30 Years of the Digest ... founded August 21, 1981
The Telecom Digest for September 18, 2011
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Date: Sat, 17 Sep 2011 07:35:45 -0700 (PDT) From: Wes Leatherock <email@example.com> To: firstname.lastname@example.org. Subject: Re: EXchanges (was: area code named beer) Message-ID: <1316270145.13927.YahooMailClassic@web111726.mail.gq1.yahoo.com> --- On Fri, 9/16/11, Thor Lancelot Simon <email@example.com> wrote: > In article <firstname.lastname@example.org>, > HAncock4 <email@example.com> wrote: [snip] > >DDD required that all subscribers have a uniform ten digit number-- > >three digit area code and seven digit local number. In 1950 a great > >many subscribers in smaller towns and cities had phone numers with > >three, four, five, or six digits, and all had to be converted to seven > >digits. This was a major undertaking that took years to complete. Seven-digit numbers were required for operator toll dialing, too. Operator toll dialing was already widespread before the first DDD was offered to subscribers. > Not such a major undertaking. In roughly 1980 I lived in a rural area > of New York State that still had 4 digit dialing. Extension to a > longer number can be done automatically -- it is fully deterministic, > you are just adding predetermined digits. > > My number was 687-XXXX for external purposes, but for in-town callers, > simply XXXX would do. The "687", obviously, was just added onto the > front when numbers went to 7 digits -- and there were towns near us > with switches still configured to allow 3-digit dialing, which had had > four digits prefixed to the front, too. Generally the switch was configuired to accept the full seven-digit number on local calls, too, but was not required on local calls. Wes Leatherock firstname.lastname@example.org email@example.com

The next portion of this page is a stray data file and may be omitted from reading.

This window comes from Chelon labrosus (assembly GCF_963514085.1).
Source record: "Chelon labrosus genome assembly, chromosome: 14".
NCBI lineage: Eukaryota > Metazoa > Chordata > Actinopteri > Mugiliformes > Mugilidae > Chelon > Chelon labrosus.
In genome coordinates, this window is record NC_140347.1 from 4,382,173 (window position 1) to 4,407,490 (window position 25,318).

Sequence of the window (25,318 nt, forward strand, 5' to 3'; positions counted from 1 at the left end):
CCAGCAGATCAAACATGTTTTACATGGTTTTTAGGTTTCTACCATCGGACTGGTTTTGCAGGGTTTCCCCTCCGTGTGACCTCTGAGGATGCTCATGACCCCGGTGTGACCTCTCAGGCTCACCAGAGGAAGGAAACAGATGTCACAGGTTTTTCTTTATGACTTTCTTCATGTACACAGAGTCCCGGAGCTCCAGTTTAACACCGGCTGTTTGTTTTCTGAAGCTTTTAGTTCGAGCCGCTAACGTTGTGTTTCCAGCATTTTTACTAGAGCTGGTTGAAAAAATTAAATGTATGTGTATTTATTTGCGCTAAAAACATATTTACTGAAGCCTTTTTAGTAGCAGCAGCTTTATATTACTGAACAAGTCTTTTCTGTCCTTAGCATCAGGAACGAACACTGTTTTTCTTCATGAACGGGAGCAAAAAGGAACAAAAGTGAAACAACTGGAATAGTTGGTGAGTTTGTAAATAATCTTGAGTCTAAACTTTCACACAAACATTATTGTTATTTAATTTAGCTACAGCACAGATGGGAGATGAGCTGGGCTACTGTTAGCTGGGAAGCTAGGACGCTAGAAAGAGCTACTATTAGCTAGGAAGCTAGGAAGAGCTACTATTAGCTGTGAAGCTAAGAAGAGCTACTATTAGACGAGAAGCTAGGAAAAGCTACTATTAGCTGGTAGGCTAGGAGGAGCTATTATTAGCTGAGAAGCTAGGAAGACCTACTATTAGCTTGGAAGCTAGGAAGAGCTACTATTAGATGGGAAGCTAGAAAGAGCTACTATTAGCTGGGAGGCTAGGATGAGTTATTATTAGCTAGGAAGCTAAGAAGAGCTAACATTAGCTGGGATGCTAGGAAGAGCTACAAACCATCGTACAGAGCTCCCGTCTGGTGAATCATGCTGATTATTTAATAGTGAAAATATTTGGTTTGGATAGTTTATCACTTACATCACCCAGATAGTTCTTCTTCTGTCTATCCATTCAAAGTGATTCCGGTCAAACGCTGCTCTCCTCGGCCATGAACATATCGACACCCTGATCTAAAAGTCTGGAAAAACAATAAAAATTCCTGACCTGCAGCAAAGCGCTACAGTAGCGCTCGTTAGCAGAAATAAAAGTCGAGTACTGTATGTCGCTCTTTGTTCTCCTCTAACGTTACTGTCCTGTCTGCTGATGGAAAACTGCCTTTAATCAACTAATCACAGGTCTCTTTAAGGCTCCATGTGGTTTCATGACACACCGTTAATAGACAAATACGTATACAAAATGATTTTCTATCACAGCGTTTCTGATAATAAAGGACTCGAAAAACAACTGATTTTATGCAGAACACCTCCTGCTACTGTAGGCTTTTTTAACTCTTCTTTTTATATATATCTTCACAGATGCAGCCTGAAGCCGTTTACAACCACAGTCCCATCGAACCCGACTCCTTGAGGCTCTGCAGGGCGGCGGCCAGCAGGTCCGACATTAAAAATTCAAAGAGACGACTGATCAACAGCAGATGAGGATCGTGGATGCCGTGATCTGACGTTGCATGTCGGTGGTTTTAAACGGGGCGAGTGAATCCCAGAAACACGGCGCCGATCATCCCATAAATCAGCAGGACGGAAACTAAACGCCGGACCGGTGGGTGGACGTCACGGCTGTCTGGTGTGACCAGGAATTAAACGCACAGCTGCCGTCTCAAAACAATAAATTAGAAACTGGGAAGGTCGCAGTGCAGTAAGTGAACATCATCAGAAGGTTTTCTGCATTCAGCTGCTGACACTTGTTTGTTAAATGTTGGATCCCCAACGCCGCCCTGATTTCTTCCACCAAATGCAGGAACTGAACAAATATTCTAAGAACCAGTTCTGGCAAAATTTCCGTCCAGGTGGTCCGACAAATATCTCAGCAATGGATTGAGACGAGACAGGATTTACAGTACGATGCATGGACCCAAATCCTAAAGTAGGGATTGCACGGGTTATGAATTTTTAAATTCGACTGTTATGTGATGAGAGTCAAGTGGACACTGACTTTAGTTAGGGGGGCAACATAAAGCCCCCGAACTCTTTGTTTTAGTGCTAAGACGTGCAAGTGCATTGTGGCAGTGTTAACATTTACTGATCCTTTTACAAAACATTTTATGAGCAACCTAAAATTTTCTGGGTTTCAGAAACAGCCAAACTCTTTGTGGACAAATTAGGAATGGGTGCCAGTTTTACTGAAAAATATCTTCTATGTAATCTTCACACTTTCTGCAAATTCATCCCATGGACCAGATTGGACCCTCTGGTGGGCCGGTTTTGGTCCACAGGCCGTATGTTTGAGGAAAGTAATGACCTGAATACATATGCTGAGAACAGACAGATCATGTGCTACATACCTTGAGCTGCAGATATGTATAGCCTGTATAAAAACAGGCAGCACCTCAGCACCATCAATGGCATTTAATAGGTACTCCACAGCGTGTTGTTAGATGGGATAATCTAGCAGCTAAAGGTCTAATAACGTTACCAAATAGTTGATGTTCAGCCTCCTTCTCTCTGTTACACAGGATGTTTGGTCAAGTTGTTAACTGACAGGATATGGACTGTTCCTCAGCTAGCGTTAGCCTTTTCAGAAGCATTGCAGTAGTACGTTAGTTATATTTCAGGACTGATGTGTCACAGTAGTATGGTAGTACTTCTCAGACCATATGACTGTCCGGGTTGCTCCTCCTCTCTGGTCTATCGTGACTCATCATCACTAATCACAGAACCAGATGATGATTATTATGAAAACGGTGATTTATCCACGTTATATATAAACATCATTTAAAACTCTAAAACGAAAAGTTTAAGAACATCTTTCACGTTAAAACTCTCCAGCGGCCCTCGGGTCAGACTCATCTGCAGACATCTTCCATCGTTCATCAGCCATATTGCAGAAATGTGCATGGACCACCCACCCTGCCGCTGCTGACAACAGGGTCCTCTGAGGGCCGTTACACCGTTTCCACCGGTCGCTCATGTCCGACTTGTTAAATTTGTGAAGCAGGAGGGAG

Date: Sat, 17 Sep 2011 10:14:40 -0500 From: Neal McLain <firstname.lastname@example.org> To: email@example.com. Subject: Re: EXchanges (was: area code named beer) Message-ID: <4E74B960.firstname.lastname@example.org> Thor Lancelot Simon in Message-ID: <email@example.com>, quoting HAncock4 <firstname.lastname@example.org>, wrote: >> DDD required that all subscribers have a uniform ten digit >> number--three digit area code and seven digit local number. >> In 1950 a great many subscribers in smaller towns and cities >> had phone numbers with three, four, five, or six digits, and >> all had to be converted to seven digits. This was a major >> undertaking that took years to complete. > Not such a major undertaking. In roughly 1980 I lived in a > rural area of New York State that still had 4 digit dialing. > Extension to a longer number can be done automatically -- it > is fully deterministic, you are just adding predetermined > digits. > > My number was 687-XXXX for external purposes, but for in-town > callers, simply XXXX would do. The "687", obviously, was just > added onto the front when numbers went to 7 digits -- and > there were towns near us with switches still configured to > allow 3-digit dialing, which had had four digits prefixed to > the front, too. I agree with Hancock4 -- it was indeed a major undertaking. In the example you cite, the situation was straightforward: simply adding 687 worked because there were no local numbers beginning with 6, 7, or 8, and because 687 was available within the area code. The local switch was configured to distinguish the absorbed ("predetermined") digits from actual numbers by segregating them on separate levels. Without knowing the specifics of that particular switch, I can't specify the dialing plan, but it must have looked something like this: 1 = access for non-local numbers + vertical service codes 2XXX = local number, blank level, or nearby community 3XXX = local number, blank level, or nearby community 4XXX = local number, blank level, or nearby community 5XXX = local number, blank level, or nearby community 6 = absorbed by digit absorber 7 = absorbed by digit absorber 8 = absorbed by digit absorber 9XXX = local number, blank level, or nearby community 0 = operator (or access code) The digit absorber in this case would have been type "AR" meaning "absorb repeatedly." You could have dialed 6, 7, or 8 repeatedly, in any order, with no affect. You could have dialed 687-0 and reached the operator. Or 8888877776666786886786780. Did you ever try it? As I've noted in previous posts here in T-D, similar situations existed elsewhere. Example: CARBONDALE, ILLINOIS, 1971 -- http://tinyurl.com/nd4m4 Like your hometown in New York, Carbondale was a simple situation -- it avoided conflicts by segregating functions on separate levels: - Levels 3, 7, and 9: local 5-digit numbers - Levels 4 and 5: repeatedly-absorbed ("AR") digits. - Levels 6 and 8: NNXs in nearby communities. - Level 2: unused. But the situation was more complicated in larger communities where it was not possible to avoid conflicts by segregating functions on separate levels. In such cases, a different type of digit absorber, type "A", was used. The distinction: A = The selector absorbs the specified digit once only; on the next digit, it "trunks on all levels." This digit must be dialed once (and only once) in order to reach certain specified second digits. However, it is absorbed (ignored) for any other second digit. AR = The selector absorbs the specified digit repeatedly unless a digit has been absorbed previously on a level designated "A". Two examples: ANN ARBOR, MICHIGAN -- http://tinyurl.com/jtg3f - Levels 2, 3, and 5: local 5-digit numbers. - Level 6: repeatedly-absorbed ("AR") digit. - Level 8: absorbed-once ("A") digit -- see note below. - Level 4: NNXs to nearby communities. - Levels 7 and 9: unused. Note how the "A" digit 8 was used to resolve conflicts: - 8 followed by 6, 7, 8, or 9 was a local 5-digit number. - 8 followed by 1, 2, 3, 4, 5, or 0 was absorbed and ignored. CENTERVILLE, IOWA, 1975 -- http://tinyurl.com/8axyn - Level 6: absorbed-once ("A") digit -- see note below. - Levels 5 and 8: repeatedly-absorbed ("AR") initial digits. - Level 4: NNXs to nearby communities (plus one located in Centerville itself). - Levels 2, 3, 7 and 9: unused. Note how the "A" digit 6 was used to resolve conflicts: - 6 followed by 2,3,6,8, or 9 was a local 5-digit number. - 6 followed by 5 was 658-XXXX in Cincinnati. - 6 followed by 1,4,7, or 0 was absorbed and ignored. So, you might ask, why didn't the telcos just segregate all Ann Arbor and Centerville numbers on separate levels, like GTE did in Carbondale? - Because every dialing plan has to avoid conflicts between local 3-, 4-, or 5-digit numbers and NNX codes in nearby communities reached by 7-digit dialing. - Because every dialing plan has to consider how the local dialing plans in nearby communities avoid conflicts between their local (3-, 4-, or 5-digit) numbers and the NNX codes used by their nearby communities. - Because every NNX in an area code has to be unique. A telco can't pick an NNX just because it's convenient for the local dialing plan if it's already in use somewhere else in the area code. And ultimately, because all dialing plans within an area code form a continuous web of inter-community 7-digit dialing, each one of which has to avoid local conflicts. Have you followed all this? Or are your eyes glazed over by now? If you haven't followed it because it's too complicated, that's my point: it is complicated! It's amazing that traffic engineers back in the 50s and 60s were able to figure it all out. Even more amazing is the fact that they were able to implement it with electromechanical devices: Strowger switches, relays, and time-delay relays. This technique is discussed in detail in "Notes on Distance Dialing," Section 4, "Typical Trunking Diagrams for Step-by-Step Offices," published by AT&T Engineering and Network Services Department, Systems Planning Section, 1975. A PDF of Appendix A1 (the trunking diagram of a hypothetical SxS switch) is posted at http://tinyurl.com/29bgqm6 All this reminds me of a story. Back in the '50s when I was an undergrad at U of M in Ann Arbor, I was living in a residence hall known as East Quad. In those days, each residence hall had its own manual PBX. All calls were dialed by the PBX operator to prevent any unauthorized calls. Residents were not permitted to make inside calls. I had a friend named John who lived in West Quad, which had incoming number 2-4401. West Quad residents were not permitted to make inside calls either. John figured out that if he asked the operator for 8-2440, the operator would dial it like any other 8-XXXX number. He'd then flash of the switchhook on his room phone, effectively dialing 1. Thus, the central office saw 82-4401, ignored the "A"-digit 8, and sent the call right back to the West Quad PBX. John could make an inside call. This technique worked well on busy evenings when student operators were on duty. But John screwed up: he tried it on a weekday afternoon when the Chief Operator was on duty. She recognized his voice, and politely informed him the inside calls were not permitted. I've always wondered if she figured out how he did it. Neal McLain